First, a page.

It’s a funny realization to notice you love talking to people but can’t seem to start a conversation.
I’ve always been considered as someone who cannot stop talking. My explanations in conversations are so long I rarely get the opportunity to get to the point.
Despite this, I still have a large group of friends throughout the world and can often find someone to have a drink with me if I want company.
How I made those friends? To be honest, I am unsure about this.
I believe it stems from luckily having made very out-going friends and simply joining in many groups, thus extending my own circle.
Little by little, those connections grew and people in those groups became friends. I definitely have some “context friends” whom I love but I probably would lose sight of if we didn’t meet in our usual setting of partying.
Either way though, I don’t have a problem to talk to people I know.
When it comes to meeting new people however, that’s a whole other story.
I cannot find words or topics to mention, my eyes stray away from the other party, and I start panicking.
That’s a particular problem when you realize that I speak many languages and love using them.
My own circle has very few people in love with learning languages or speaking languages I want to practice. For this reason, I know for a fact that I should meet new people.
I took part in the Polyglot Conference last weekend and it was an incredible experience which would inspire pretty much anybody to learn more languages. But it also reminded me of how much I have trouble starting conversations.
A while back, I had exchanged with a now-becoming-famous-in-the-language-community woman called Lindie Botes and wanted to actually talk with her during that weekend but never found the guts to actually do so.
But I think I may have finally found a way to overcome this fear.
One of the speakers during the conference explained how he practiced his languages every morning by writing down simulated conversations.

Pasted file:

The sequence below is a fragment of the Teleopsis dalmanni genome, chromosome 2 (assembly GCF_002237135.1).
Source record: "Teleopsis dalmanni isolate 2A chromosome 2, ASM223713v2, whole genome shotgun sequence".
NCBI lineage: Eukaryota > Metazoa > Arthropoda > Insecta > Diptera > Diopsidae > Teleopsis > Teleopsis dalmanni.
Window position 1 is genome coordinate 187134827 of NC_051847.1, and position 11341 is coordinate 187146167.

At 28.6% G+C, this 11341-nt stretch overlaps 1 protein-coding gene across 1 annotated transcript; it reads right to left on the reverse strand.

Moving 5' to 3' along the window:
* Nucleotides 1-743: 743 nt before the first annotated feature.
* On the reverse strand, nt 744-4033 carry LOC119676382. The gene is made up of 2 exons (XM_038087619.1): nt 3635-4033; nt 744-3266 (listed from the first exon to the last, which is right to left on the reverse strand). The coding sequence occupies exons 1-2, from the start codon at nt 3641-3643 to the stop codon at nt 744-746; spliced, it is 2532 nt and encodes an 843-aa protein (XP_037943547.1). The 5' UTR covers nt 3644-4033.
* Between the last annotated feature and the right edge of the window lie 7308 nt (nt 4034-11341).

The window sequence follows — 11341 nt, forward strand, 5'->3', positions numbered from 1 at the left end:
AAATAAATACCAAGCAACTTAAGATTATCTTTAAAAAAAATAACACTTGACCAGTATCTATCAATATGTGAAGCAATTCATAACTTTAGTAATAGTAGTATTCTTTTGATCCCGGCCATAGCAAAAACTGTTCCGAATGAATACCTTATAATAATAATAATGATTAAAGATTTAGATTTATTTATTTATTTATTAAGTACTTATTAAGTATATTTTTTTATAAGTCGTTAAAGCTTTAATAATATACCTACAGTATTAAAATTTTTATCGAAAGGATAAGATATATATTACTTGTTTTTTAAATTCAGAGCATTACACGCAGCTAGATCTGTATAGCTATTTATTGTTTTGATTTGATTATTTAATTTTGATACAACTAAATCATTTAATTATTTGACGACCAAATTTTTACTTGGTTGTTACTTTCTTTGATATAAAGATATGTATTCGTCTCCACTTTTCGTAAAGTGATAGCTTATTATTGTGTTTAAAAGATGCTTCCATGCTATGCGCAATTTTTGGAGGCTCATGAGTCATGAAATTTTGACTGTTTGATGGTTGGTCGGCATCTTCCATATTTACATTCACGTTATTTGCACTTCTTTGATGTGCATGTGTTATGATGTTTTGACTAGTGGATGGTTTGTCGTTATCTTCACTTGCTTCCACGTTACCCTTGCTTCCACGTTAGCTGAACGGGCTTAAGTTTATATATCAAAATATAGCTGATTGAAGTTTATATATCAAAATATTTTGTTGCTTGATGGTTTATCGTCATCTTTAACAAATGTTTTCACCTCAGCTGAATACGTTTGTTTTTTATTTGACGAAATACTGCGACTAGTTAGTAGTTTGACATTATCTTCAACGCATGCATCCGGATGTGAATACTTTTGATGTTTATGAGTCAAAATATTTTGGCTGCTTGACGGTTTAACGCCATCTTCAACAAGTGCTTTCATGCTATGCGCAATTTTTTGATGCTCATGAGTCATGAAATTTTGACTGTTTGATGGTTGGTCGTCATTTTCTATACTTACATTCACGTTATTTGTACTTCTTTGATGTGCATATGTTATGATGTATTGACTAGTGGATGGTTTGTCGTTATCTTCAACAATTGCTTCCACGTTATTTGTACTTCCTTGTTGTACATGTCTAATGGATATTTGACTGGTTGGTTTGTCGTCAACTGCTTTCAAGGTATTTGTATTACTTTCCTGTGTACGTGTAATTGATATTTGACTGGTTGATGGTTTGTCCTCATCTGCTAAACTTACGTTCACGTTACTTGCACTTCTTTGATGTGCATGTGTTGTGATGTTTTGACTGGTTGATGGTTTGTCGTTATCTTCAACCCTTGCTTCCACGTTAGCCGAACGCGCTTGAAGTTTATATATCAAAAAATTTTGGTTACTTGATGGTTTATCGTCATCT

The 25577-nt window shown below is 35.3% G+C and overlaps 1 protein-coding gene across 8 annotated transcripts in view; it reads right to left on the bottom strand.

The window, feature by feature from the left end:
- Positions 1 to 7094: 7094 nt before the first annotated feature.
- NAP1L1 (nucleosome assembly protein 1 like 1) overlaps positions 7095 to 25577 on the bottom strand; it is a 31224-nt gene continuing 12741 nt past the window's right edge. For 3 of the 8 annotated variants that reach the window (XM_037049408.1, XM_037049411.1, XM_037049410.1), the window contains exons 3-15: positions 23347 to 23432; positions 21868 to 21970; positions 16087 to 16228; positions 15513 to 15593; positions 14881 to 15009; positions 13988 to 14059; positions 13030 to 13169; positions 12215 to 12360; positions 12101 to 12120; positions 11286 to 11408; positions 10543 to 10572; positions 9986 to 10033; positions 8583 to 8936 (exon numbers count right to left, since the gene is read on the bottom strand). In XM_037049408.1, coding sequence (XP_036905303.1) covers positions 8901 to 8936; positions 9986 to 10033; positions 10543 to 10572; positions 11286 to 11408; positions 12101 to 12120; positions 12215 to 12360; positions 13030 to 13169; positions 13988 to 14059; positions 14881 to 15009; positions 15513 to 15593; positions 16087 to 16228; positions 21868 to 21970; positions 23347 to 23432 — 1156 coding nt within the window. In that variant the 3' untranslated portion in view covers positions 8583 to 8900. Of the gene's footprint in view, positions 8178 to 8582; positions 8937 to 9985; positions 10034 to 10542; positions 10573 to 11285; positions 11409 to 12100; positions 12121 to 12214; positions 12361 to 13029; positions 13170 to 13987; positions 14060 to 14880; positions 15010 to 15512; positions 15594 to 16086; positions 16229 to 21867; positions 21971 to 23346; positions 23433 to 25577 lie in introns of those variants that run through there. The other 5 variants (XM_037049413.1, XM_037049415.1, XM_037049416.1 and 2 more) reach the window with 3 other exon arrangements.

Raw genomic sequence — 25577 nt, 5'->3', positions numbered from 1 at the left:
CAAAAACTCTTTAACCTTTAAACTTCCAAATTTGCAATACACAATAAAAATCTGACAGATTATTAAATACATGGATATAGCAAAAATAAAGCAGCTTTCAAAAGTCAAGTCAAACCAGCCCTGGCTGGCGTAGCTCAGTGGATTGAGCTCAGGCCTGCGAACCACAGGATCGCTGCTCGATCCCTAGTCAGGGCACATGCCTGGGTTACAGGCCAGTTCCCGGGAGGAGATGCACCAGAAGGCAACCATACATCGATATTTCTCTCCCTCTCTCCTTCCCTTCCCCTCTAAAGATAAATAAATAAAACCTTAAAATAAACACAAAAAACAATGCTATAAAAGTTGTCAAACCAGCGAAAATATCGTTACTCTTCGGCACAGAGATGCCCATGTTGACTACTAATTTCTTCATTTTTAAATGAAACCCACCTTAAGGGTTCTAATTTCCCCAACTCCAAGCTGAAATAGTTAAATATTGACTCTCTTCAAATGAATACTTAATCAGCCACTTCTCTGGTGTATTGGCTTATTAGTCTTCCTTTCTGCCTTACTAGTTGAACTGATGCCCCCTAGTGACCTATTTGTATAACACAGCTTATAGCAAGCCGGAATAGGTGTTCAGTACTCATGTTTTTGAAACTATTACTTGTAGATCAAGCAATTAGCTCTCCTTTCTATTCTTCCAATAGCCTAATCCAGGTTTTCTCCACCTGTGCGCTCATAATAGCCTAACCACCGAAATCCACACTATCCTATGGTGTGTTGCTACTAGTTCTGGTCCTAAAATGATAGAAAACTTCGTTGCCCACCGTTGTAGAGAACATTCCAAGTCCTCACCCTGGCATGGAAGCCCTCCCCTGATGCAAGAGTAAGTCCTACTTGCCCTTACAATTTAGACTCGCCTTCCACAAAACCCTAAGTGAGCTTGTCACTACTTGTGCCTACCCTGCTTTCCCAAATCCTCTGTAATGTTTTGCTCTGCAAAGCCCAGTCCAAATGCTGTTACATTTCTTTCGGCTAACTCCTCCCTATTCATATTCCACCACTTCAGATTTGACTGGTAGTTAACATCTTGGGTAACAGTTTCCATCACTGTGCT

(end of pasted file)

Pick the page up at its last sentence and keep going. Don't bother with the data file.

He would write both sides of a conversation and look for words, and expressions to add to each conversation.
Since I don’t have a problem with exchanging with people I know, this means I mainly lack the skills to handle “small talk”.
Practicing simple conversations first and then extending seems like a great way to both improve my languages and get myself ready for different situations.
For instance, I could practice the below topics:
- Hobbies: giving different hobbies to the 2nd fictional character and asking details about it. Mainly focusing on hobbies I don’t have.
- Work: giving different work positions to the 2nd fictional character and digging deeper into those.
- Personalities: Creating fictional characters with very varied personalities. From the out-going to the autistic, to the angry one, to the one agreeing with everything and so on.
By varying the fictional conversations, we can feel more ready for the “real” world and thus lower our fear to meet new people.
Then, obviously, experience will become key. Getting out of my comfort zone and talking to new people little by little should become easier.
And, who knows, maybe next time I see someone I want to talk to I won’t shoot myself in the foot!